INTERVIEW: Fernandez and Lowes ready to restart 2020 World Championship
Team Estrella Galicia 0,0 Marc VDS riders are full of enthusiasm and motivation ahead of the resumption of the Moto World Championship. In a shortened campaign with no room for error, Augusto Fernandez and Sam Lowes share the same objective of fighting for results that will allow them to challenge for the title.
With less than two weeks to go before they return to competition, Fernandez and Lowes share their opinions and views on the unique challenge they are about to face. How have they prepared themselves during lockdown? Has anything changed since the season opener in Qatar back in March? Are they physically and mentally ready for when racing kicks off again in Jerez on July 19? In this special interview with both, the Team Estrella Galicia 0,0 Marc VDS riders answer those and other questions.
How are you facing the imminent return to competition?
Augusto Fernández (AF): “I’m really happy to be back racing, back in competition working with the team and giving my all on my Kalex. I’m looking forward to it.”
Sam Lowes (SL): “I can’t wait to be on the grid in Jerez! I’m happy and looking forward to it. I’m also very grateful that they didn’t let up in trying to make the 2020 World Championship happen, however different it may be.”
What do you think of the new calendar?
AF: “Obviously it’s very different to the usual one. Especially because of the reduction in the number of tracks, which means we have to repeat venues, but also because of the fact that we run so many weekends in a row. In any case, it will be the same for all of us, so we will adapt as best as possible to it. I want to start so badly that I would have raced again in any format. The important thing is to be able to race again!”
SL: “I really like it. It’s much better than I had imagined during the months of lockdown, so I’m happy with this schedule. After what’s happened, having a 14-race season is good and it will be a challenge to maintain good results where any mistakes will be costly.”
For now, there are eight confirmed circuits, Jerez, Aragón, Barcelona, Valencia, Le Mans, Misano, Spielberg and Brno, do you like them?
AF: “I really like them all, and they have been good for me so far. I have more problems in Brno and Austria, even though I’ve made a top five at both. So, we will have to be especially careful in those tracks.”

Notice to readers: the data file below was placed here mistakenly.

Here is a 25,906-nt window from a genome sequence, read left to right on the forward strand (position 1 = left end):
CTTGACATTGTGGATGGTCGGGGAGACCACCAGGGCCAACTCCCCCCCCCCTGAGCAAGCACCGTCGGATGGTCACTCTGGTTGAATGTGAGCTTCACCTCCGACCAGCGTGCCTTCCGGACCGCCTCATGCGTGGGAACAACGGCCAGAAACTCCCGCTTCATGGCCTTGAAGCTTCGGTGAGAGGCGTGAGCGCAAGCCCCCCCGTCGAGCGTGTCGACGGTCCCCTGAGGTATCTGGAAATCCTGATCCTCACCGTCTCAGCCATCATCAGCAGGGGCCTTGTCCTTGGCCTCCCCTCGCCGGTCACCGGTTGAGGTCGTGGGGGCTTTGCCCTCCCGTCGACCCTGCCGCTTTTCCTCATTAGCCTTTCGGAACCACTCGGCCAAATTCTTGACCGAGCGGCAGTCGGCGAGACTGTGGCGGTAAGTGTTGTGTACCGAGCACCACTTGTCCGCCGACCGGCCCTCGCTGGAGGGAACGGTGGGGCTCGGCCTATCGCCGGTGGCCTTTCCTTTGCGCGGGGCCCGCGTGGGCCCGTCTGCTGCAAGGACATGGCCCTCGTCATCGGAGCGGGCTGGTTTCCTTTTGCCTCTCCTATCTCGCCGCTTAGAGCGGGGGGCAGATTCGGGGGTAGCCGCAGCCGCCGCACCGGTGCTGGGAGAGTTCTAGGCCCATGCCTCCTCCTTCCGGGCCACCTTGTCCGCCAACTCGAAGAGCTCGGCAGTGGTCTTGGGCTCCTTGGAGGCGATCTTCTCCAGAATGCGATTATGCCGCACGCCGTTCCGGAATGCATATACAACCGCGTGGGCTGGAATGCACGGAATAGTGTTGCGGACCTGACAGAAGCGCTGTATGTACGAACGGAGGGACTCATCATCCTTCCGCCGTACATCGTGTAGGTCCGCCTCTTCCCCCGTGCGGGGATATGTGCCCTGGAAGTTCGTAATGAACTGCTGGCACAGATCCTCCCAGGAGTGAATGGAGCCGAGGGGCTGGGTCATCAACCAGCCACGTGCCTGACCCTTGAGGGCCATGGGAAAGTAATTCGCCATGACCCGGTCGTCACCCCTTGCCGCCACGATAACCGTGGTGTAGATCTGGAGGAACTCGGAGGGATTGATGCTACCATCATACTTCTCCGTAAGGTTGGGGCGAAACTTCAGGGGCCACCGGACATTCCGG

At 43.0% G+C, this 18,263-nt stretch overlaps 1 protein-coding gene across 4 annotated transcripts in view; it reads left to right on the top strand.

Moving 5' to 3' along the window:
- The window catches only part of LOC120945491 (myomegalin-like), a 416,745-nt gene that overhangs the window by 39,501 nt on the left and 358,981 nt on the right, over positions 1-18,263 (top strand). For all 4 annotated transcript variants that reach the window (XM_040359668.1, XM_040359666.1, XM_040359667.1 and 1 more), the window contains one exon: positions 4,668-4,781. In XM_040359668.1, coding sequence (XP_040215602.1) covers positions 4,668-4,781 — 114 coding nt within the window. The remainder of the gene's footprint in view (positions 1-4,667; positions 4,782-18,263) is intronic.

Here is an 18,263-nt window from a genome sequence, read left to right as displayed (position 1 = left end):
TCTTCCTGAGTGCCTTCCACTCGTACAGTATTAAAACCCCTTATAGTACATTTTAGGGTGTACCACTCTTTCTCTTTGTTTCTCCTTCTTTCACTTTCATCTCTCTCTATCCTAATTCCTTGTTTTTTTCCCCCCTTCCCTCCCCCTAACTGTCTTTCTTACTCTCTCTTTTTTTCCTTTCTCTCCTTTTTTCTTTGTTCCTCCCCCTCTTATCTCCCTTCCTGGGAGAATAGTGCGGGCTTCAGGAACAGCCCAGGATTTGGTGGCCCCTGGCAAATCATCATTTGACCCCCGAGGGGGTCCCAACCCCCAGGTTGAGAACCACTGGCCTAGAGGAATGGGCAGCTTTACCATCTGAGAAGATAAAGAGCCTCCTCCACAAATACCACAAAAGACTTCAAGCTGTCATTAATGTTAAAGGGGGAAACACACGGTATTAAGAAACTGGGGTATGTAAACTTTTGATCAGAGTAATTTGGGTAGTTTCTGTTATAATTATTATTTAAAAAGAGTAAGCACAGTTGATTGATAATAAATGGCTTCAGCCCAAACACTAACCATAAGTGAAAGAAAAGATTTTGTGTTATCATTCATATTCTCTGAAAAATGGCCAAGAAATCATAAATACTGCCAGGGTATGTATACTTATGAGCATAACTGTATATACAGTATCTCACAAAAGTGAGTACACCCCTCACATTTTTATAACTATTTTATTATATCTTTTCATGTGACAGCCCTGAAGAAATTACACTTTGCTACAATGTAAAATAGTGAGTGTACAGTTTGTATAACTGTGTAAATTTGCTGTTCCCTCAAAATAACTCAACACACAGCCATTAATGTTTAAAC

SL: “I’m happy with the tracks that make up the calendar. Austria is perhaps my weak point, but the rest are good, and I’ve achieved good results there in previous years, and that’s definitely a plus!”
How do you think back-to-back races on the same track will affect the racing?
AF: “On one hand, I think it will favour equality and on the other hand, it will open up the possibility of solving problems because by the second weekend we will already have accumulated a lot of laps. I think in a positive way, so if you have done well the previous weekend it is perfect because you start with a good feeling again in the same place. And if you have done badly, it is also perfect because you can turn it around with all the information gathered in the previous race.”
SL: “Even if the circuits are repeated, every race is a different story. Anything can happen and everything can change. You can see that it in World Superbikes. I think that the second weekend on the same circuit means there will be increased competition. We’ll have to see how much because in the Moto2 class things are already very tight and we’ll need the last thousandth! That’s an added difficulty as well as a huge motivation.”
What do you think about racing without an audience in the stands? Will you notice it, and will it affect you a lot?
AF: “It’ll be weird. On the bike we are so focused on riding that we can’t pay too much attention to the environment, it’s very nice to start and finish the practice sessions and races greeting the crowd. At that moment you really feel their presence and support a lot. We will certainly miss the fans. It’s another thing we’ll have to adapt to.”